• Building the right culture around your board is paramount and it’s one of the things that’s really hard to do when you’ve never done it before. In my opinion for a new CEO, it’s ideal to have a friendly “chair” who can help you manage the rest of the board. This is ideally a former CEO who shares your cultural values, is busy with other things, and doesn’t want your job.
  • Practice building your communication skills with them, talking about issues, presenting company strategy, cash flow, income, creating a plan and showing your progress against the plan (and how the plan evolves over time – it’s a startup, not a public Fortune 500 company). Make a habit of calling your board members in advance of your meetings and making sure they understand what’s going to happen and that you have a chance to answer their questions and address their concerns.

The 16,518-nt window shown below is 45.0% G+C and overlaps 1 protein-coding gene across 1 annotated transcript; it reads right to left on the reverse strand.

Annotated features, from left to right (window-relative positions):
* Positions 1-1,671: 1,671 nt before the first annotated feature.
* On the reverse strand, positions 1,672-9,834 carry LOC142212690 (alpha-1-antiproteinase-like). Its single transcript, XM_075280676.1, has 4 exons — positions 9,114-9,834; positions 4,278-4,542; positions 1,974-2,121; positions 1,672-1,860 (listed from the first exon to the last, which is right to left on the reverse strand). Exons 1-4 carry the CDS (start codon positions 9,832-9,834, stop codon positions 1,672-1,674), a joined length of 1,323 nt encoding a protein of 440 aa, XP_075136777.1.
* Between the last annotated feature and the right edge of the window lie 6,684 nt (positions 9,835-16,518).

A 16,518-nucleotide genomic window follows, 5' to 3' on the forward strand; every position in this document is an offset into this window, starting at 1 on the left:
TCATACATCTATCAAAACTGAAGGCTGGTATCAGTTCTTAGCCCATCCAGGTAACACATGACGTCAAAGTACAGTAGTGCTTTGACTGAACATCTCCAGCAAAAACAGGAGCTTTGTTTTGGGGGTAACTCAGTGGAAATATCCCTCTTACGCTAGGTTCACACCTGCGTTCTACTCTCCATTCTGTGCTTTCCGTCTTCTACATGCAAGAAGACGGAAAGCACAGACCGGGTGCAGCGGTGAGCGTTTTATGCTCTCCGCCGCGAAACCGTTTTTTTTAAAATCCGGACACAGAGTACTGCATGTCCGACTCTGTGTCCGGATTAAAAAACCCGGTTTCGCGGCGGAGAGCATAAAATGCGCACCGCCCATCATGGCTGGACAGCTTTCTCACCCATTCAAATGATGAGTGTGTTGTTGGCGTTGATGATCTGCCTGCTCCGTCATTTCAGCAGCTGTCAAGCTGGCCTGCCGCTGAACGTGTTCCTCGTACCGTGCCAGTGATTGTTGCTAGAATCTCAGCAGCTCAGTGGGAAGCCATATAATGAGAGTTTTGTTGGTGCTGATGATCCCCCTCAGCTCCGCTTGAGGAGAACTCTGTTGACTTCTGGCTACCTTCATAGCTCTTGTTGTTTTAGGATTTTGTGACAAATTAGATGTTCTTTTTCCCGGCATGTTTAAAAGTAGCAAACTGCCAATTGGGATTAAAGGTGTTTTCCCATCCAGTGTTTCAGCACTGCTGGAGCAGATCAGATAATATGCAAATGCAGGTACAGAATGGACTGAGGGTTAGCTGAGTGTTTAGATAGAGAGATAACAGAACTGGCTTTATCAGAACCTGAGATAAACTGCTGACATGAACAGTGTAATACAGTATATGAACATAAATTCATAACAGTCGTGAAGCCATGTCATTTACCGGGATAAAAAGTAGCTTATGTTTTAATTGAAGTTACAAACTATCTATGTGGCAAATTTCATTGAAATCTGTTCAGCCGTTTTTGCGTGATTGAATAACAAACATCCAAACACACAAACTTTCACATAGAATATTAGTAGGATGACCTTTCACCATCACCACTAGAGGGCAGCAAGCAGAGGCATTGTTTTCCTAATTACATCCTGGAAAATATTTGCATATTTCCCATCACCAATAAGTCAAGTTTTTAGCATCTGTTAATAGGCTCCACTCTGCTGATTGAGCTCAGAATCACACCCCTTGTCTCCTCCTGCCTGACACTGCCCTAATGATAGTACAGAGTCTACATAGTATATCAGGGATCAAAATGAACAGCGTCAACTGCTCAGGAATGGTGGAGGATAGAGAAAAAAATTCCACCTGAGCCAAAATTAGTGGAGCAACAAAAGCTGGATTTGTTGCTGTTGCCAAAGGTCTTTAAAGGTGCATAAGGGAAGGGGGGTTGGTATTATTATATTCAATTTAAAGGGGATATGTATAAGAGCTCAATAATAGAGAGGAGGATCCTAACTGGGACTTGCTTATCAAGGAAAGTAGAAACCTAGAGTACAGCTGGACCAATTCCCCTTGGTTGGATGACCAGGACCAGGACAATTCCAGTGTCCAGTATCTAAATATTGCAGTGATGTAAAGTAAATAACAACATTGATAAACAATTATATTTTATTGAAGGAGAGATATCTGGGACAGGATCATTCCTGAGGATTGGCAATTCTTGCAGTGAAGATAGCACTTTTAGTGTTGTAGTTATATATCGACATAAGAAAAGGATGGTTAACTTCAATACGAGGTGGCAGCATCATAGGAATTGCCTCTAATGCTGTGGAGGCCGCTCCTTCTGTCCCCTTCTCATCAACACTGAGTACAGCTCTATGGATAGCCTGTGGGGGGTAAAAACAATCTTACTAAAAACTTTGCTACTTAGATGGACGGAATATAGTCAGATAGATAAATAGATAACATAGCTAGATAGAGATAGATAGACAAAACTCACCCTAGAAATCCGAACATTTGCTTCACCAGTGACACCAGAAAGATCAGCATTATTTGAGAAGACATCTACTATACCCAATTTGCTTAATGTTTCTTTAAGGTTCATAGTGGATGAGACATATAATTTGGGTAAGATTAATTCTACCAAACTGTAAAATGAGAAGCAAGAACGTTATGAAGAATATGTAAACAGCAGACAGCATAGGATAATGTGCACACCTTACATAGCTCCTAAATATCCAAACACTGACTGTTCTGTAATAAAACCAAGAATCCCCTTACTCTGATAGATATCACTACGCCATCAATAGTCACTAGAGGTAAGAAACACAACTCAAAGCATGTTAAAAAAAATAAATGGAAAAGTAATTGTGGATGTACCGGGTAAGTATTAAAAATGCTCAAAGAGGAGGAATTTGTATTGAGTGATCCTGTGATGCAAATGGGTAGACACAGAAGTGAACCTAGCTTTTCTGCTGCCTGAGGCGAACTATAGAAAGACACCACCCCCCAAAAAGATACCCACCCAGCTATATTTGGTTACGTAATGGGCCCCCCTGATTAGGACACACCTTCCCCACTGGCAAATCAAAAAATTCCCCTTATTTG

• At some point investors will want to take a board seat or have formal board meetings. That’s why it’s important to have already established strong relationships and board culture that work well for your company, so that your existing board members can keep meetings in line with that culture. Culture helps prevent unproductive habits like board members ordering you about what to do, regularly showing up late, talking directly to your employees, or going “off the ranch” to others outside your company. A good maxim is “eyes on, hands off” (or “fingers out”). And you kind of need to see people in action for a while before you know. Do they support you as CEO in the board meeting and prepare you ahead of time with their issues? Do they seek to support you when bad things happen, or do they surprise you in the middle of a board meeting with a hostile question? Do they work through you, not around you? Do they ask you hard questions that make you defend your decisions and understand your assumptions better, even if you don’t change your mind? Do they respect your deep understanding of the landscape more than their own brilliant insight from 30,000 feet? Etc.